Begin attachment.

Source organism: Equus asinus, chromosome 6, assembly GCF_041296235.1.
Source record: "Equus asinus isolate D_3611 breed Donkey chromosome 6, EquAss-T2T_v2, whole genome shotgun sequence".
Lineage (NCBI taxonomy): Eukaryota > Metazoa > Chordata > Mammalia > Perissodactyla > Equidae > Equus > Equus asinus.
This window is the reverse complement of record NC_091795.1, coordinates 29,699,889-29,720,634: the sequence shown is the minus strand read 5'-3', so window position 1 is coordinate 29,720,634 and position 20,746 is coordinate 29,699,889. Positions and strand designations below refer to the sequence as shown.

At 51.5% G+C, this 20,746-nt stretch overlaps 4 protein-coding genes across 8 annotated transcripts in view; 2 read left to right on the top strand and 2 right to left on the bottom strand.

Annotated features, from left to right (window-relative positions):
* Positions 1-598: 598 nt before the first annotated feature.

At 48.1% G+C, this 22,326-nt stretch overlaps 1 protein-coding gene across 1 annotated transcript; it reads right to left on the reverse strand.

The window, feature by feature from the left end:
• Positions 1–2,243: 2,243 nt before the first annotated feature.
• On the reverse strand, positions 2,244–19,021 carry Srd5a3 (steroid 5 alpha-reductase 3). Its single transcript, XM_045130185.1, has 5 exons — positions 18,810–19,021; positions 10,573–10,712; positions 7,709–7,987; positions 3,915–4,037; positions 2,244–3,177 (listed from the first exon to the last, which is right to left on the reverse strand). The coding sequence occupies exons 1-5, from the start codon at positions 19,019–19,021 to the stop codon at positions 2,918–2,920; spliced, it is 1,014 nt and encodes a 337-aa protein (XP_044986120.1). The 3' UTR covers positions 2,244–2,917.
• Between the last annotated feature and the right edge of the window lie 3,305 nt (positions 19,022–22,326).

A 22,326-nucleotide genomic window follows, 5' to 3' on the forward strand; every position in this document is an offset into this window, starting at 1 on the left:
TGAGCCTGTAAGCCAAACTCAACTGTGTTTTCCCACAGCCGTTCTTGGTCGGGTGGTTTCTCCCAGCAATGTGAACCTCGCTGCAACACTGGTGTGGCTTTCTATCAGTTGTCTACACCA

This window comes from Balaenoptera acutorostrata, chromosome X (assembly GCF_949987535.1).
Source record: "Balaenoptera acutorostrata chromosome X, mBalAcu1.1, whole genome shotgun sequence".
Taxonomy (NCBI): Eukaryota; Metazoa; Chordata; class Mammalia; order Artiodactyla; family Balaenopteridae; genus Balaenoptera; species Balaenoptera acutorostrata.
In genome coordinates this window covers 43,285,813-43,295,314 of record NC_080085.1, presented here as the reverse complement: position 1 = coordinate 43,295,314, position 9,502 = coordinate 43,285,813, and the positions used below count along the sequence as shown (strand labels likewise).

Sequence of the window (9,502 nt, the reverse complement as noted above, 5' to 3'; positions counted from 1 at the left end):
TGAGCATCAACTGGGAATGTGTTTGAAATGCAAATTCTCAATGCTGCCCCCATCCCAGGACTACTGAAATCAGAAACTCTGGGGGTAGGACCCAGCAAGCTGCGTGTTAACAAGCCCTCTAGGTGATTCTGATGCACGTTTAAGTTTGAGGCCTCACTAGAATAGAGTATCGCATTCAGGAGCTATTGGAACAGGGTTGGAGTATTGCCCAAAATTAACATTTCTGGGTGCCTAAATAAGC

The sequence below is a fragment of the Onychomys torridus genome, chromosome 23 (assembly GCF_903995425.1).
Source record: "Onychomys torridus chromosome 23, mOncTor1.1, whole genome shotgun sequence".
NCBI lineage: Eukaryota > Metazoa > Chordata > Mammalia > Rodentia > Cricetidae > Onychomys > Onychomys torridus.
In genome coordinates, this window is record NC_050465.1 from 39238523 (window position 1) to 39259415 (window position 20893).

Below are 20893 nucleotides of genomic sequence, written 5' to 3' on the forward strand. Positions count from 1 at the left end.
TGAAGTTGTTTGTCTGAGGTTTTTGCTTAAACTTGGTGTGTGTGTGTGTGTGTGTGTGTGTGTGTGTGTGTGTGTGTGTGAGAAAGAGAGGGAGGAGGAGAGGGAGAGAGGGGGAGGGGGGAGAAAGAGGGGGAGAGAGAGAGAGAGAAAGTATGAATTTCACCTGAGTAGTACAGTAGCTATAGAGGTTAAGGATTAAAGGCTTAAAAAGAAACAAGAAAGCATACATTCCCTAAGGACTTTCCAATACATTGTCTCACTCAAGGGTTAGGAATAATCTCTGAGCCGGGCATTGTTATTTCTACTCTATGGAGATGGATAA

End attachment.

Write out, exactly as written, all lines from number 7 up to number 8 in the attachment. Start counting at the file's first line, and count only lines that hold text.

* Positions 1-598: 598 nt before the first annotated feature.

At 48.1% G+C, this 22,326-nt stretch overlaps 1 protein-coding gene across 1 annotated transcript; it reads right to left on the reverse strand.